More Efficient Change Tracking with “Change Tracking Proxies”
The standard POCO entities we have talked about until now rely on snapshot based change tracking – i.e. the Entity Framework will maintain snapshots of before values and relationships of the entities so that they can be compared with current values later during Save. However, this comparison is relatively expensive when compared to the way change tracking works with EntityObject based entities.
There is another type of proxy that will allow you to get better performance out of change tracking with POCO entities.
If you are familiar with IPOCO, you know that IEntityWithChangeTracker was one of the interfaces you were required to implement to provide change notifications to the Entity Framework.
Change Tracking proxies subclass your POCO entity class to provide you with this capability during runtime without requiring you to implement the IPOCO interfaces yourself.
In many ways, you get the best of both worlds with this approach: You get persistence ignorance with POCO classes and you get the performance of EntityObject / IPOCO when it comes to change tracking.
To get change tracking proxies, the basic rule is that your class must be public, non-abstract or non-sealed. Your class must also implement public virtual getters/setters for all properties that are persisted. Finally, you must declare collection based relationship navigation properties as ICollection<T> only. They cannot be a concrete implementation or another interface that derives from ICollection<T> (a difference from the Deferred Loading proxy)
Here’s an example of my POCO class for Product that will give me more efficient proxy based change tracking at runtime:
Once again, keep in mind that you must use CreateObject for creating proxy instances you want to then add or attach to the context. But pure POCO entities that don’t rely on proxies and proxy based entities can work together. You need to only use CreateObject when dealing with proxy based entities.
What if I want both Deferred Loading and better change tracking for the same POCO type?
The two are not mutually exclusive and you don’t have to choose between a Deferred Loading proxy and a Change Tracking proxy. If you want Deferred Loading and efficient change tracking, you just have to follow the rules for Change Tracking via proxies, and enable Deferred Loading. Change Tracking proxies will give you deferred loading if deferred loading is enabled.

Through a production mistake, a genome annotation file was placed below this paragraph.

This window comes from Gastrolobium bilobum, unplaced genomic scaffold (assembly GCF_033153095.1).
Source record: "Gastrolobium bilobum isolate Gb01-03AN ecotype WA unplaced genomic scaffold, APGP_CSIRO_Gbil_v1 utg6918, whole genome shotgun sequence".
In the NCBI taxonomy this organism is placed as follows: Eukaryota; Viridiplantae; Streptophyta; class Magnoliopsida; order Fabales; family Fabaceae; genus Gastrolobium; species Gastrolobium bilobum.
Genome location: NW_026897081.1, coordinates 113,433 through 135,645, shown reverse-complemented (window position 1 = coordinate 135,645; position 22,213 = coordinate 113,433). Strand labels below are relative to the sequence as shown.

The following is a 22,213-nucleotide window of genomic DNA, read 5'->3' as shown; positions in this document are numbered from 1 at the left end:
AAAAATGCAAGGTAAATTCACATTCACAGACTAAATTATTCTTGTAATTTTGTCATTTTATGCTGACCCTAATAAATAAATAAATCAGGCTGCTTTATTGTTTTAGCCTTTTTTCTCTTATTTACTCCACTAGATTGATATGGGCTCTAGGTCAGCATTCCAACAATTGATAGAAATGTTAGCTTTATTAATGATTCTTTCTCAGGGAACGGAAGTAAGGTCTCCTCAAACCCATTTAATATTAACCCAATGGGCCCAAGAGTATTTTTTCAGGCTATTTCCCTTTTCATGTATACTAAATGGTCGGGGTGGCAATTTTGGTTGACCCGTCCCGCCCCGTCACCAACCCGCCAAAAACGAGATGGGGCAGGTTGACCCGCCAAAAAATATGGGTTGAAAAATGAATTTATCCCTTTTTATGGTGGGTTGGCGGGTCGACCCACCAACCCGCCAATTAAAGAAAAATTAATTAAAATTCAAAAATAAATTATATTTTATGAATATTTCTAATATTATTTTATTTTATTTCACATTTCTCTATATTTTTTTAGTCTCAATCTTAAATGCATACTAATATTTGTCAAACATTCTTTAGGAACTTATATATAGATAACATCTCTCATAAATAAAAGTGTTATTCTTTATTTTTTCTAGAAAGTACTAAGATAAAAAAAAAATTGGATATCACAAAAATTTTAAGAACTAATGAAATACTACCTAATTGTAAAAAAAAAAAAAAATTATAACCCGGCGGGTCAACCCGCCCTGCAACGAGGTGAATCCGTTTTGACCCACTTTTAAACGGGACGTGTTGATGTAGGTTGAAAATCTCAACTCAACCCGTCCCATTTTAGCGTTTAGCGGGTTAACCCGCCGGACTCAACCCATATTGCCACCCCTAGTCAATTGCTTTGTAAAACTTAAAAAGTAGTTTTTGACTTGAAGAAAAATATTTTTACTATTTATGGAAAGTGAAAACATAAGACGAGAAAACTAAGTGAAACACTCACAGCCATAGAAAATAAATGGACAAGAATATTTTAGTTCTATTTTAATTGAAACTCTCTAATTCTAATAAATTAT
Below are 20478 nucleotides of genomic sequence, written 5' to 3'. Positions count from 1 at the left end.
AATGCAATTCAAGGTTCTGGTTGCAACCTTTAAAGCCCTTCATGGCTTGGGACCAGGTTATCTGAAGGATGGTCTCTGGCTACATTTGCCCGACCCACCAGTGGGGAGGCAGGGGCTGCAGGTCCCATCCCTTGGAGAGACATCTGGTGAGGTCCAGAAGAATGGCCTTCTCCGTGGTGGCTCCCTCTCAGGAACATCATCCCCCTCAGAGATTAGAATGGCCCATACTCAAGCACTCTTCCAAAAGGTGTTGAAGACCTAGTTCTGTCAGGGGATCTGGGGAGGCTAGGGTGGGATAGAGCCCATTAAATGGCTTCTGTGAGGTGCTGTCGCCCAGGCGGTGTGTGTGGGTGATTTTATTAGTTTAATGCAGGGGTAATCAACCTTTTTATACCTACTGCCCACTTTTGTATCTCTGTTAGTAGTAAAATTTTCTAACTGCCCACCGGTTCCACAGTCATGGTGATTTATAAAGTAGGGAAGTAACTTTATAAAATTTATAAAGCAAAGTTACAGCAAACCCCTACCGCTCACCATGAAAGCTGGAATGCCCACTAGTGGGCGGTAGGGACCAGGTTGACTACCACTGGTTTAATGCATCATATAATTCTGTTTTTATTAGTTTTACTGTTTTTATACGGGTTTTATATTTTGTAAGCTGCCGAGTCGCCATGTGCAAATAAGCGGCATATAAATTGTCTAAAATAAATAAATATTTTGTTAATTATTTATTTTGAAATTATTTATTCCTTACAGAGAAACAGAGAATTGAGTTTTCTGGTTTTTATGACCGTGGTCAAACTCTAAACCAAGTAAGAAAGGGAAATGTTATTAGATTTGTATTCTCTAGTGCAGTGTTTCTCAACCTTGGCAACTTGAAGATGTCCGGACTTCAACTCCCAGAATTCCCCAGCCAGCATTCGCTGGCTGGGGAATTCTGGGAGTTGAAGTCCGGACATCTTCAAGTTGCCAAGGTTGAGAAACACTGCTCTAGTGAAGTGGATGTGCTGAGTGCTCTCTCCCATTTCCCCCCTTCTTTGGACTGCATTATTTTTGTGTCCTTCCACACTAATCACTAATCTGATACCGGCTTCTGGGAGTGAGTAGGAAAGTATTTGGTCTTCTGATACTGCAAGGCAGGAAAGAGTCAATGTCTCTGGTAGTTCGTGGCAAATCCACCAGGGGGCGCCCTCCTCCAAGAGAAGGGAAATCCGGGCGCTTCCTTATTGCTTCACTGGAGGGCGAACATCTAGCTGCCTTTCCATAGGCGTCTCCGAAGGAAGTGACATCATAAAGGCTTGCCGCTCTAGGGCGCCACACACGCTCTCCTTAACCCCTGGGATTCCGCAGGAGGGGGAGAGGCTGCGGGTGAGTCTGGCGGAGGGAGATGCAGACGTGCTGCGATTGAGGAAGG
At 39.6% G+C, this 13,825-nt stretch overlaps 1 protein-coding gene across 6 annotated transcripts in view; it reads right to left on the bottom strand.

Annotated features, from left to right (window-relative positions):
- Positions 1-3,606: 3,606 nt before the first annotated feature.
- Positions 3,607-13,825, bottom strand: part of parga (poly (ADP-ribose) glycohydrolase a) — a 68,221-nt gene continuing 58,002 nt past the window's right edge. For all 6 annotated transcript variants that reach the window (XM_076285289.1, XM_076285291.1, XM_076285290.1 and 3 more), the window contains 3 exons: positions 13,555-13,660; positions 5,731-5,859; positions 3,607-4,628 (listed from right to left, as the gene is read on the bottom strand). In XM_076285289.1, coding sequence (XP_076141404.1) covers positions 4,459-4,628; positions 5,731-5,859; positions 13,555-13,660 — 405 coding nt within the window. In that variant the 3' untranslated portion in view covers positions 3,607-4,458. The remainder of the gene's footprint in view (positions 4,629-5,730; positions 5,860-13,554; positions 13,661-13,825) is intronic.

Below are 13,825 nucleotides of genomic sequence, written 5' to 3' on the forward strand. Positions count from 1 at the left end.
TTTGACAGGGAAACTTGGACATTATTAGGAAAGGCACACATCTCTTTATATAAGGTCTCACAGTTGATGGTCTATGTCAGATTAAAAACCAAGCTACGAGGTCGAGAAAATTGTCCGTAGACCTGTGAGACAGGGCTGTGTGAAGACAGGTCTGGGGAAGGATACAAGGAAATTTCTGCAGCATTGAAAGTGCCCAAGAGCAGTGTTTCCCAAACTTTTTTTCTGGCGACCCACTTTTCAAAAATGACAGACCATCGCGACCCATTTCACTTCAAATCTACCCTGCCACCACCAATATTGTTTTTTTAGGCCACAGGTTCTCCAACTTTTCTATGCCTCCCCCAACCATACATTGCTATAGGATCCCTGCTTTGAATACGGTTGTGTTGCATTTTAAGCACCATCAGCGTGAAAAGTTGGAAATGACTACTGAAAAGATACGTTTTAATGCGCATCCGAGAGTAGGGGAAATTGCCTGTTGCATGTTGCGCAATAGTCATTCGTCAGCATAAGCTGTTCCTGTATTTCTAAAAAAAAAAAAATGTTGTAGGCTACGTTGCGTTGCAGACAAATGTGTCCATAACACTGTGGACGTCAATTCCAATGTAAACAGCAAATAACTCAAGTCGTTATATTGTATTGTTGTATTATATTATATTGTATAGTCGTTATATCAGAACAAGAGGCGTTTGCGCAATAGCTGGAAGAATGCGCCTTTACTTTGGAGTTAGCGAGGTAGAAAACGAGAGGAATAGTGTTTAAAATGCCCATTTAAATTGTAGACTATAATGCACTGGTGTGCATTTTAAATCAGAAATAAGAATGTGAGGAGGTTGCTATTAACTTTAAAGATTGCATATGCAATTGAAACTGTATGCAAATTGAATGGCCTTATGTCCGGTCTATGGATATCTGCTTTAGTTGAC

All this deferred loading capability is great – but there are plenty of you out there that want to be in full control of how you load related entities. You might even choose to go the route of pure POCO without having to resort to any of the automatic proxy generation done for you.
This is a perfectly acceptable (and preferable in many cases) and you can use explicit loading of relationships and be in complete control of how you query for data from the database.
There are two options for doing Explicit Load with POCO:
One is to use ObjectContext.LoadProperty and specify the name of the navigation property you want to load:
This gets the job done – but it isn’t very type safe as you can see. If I don’t have the right name of the navigation property here, I will get a runtime exception.
Some of you might actually prefer this:
I can use a lambda expression to specify the property that I want to load explicitly, and this is offers more type safety.
So that’s about everything I planned on covering in the second post. There’s more to come however – in the final part of this series, we’ll go over some of the things to be aware of when dealing with pure POCO (non proxy) instances and keeping things in sync between your object graph and the Object State Manager. We will also cover variations of SaveChanges that you might want to be aware of.
In the meantime, check out the sample code that I have updated to cover some of the things we have talked about in this post.
Program Manager, Entity Framework